The SARS-CoV-2 virus can infect specialized pacemaker cells that maintain the heart’s rhythmic beat, setting off a self-destruction process within the cells, according to a preclinical study co-led by researchers at Weill Cornell Medicine, NewYork-Presbyterian and NYU Grossman School of Medicine.
The findings offer a possible explanation for the heart arrhythmias that are commonly observed in patients with SARS-CoV-2 infection.
In the study, reported Apr. 1 in Circulation Research, the researchers used an animal model as well as human stem cell-derived pacemaker cells to show that SARS-CoV-2 can readily infect pacemaker cells and trigger a process called ferroptosis, in which the cells self-destruct but also produce reactive oxygen molecules that can impact nearby cells.
“This is a surprising and apparently unique vulnerability of these cells – we looked at a variety of other human cell types that can be infected by SARS-CoV-2, including even heart muscle cells, but found signs of ferroptosis only in the pacemaker cells,” said study co-senior author Shuibing Chen, the Kilts Family Professor of Surgery and a professor of chemical biology in surgery and of chemical biology in biochemistry at Weill Cornell Medicine.
Arrhythmias including too-quick (tachycardia) and too-slow (bradycardia) heart rhythms have been noted among many COVID-19 patients, and multiple studies have linked these abnormal rhythms to worse COVID-19 outcomes. How SARS-CoV-2 infection could cause such arrhythmias has been unclear, though.
In the new study, including co-senior author Benjamin tenOever of NYU Grossman School of Medicine, the researchers examined golden hamsters – one of the only lab animals that reliably develops COVID-19-like signs from SARS-CoV-2 infection – and found evidence that following nasal exposure the virus can infect the cells of the natural cardiac pacemaker unit, known as the sinoatrial node.
To study SARS-CoV-2’s effects on pacemaker cells in more detail and with human cells, the researchers used advanced stem cell techniques to induce human embryonic stem cells to mature into cells closely resembling sinoatrial node cells. They showed that these induced human pacemaker cells are readily infected by SARS-CoV-2, as they express the receptor ACE2 and other factors the virus uses to enter cells. The researchers also observed large increases in inflammatory immune gene activity in the infected cells.
The team’s most surprising finding, however, was that the pacemaker cells, in response to the stress of infection, showed clear signs of ferroptosis, which involves accumulation of iron and the runaway production of cell-destroying reactive oxygen molecules. The scientists were able to reverse these signs in the cells using compounds that are known to bind iron and inhibit ferroptosis.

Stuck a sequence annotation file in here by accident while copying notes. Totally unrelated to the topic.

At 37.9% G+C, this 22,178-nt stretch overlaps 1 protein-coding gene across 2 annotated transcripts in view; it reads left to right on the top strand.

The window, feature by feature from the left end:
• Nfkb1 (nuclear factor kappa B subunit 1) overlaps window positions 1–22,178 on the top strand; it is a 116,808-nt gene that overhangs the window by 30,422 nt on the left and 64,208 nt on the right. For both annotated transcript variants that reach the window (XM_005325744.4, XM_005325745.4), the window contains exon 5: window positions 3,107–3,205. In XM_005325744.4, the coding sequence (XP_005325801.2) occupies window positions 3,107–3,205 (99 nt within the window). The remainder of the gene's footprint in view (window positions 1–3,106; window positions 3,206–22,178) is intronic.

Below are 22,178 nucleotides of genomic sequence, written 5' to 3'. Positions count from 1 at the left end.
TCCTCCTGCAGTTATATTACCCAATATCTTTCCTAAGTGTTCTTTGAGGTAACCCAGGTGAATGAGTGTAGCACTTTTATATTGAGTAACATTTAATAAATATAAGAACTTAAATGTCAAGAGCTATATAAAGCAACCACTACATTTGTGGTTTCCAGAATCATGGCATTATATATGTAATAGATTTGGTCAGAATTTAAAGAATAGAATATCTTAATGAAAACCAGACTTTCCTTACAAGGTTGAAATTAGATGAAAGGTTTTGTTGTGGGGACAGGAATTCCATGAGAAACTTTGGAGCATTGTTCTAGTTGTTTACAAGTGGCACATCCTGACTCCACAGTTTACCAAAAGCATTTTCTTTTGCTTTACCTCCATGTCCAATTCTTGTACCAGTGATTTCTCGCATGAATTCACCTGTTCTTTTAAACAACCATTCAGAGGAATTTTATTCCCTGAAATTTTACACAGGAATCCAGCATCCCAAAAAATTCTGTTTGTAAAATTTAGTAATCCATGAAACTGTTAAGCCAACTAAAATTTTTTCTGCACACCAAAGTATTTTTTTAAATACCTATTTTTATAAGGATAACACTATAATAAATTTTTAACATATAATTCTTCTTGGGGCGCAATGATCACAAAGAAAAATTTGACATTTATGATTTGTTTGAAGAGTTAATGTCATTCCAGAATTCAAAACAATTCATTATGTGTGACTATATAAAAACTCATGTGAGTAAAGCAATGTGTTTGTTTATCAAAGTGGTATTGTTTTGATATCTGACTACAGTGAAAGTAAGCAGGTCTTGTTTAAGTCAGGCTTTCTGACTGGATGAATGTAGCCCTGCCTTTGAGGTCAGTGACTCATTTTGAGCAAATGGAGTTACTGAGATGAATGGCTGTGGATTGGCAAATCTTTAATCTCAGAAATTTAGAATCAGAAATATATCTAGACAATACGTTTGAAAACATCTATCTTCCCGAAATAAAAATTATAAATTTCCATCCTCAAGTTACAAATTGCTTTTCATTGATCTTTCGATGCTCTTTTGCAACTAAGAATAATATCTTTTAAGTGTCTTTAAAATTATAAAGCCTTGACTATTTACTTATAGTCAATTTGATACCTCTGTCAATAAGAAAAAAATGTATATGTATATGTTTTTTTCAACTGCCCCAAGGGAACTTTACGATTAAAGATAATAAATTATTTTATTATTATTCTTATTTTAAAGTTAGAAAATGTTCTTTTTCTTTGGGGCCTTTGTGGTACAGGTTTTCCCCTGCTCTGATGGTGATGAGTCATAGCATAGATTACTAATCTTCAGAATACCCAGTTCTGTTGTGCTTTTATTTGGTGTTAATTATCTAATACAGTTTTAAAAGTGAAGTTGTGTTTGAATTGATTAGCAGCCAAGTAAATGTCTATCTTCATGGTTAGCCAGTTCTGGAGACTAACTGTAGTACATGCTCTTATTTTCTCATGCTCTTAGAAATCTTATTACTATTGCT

“This finding suggests that some of the cardiac arrhythmias detected in COVID-19 patients could be caused by ferroptosis damage to the sinoatrial node,” said Dr. Robert Schwartz, an associate professor of medicine in the Division of Gastroenterology and Hepatology at Weill Cornell Medicine and a hepatologist at NewYork-Presbyterian/Weill Cornell Medical Center.
Although in principle COVID-19 patients could be treated with ferroptosis inhibitors specifically to protect sinoatrial node cells, antiviral drugs that block the effects of SARS-CoV-2 infection in all cell types would be preferable, the researchers said.
The researchers plan to continue to use their cell and animal models to investigate sinoatrial node damage in COVID-19 – and beyond.
“There are other human sinoatrial arrhythmia syndromes we could model with our platform,” said Todd Evans, the Peter I. Pressman M.D. Professor of Surgery and associate dean for research at Weill Cornell Medicine. “And, although physicians currently can use an artificial electronic pacemaker to replace the function of a damaged sinoatrial node, there’s the potential here to use sinoatrial cells such as we’ve developed as an alternative, cell-based pacemaker therapy.”
Many Weill Cornell Medicine physicians and scientists maintain relationships and collaborate with external organizations to foster scientific innovation and provide expert guidance. The institution makes these disclosures public to ensure transparency. For this information, see profiles for Todd Evans and Dr. Robert Schwartz.
Jim Schnabel is a freelance writer for Weill Cornell Medicine.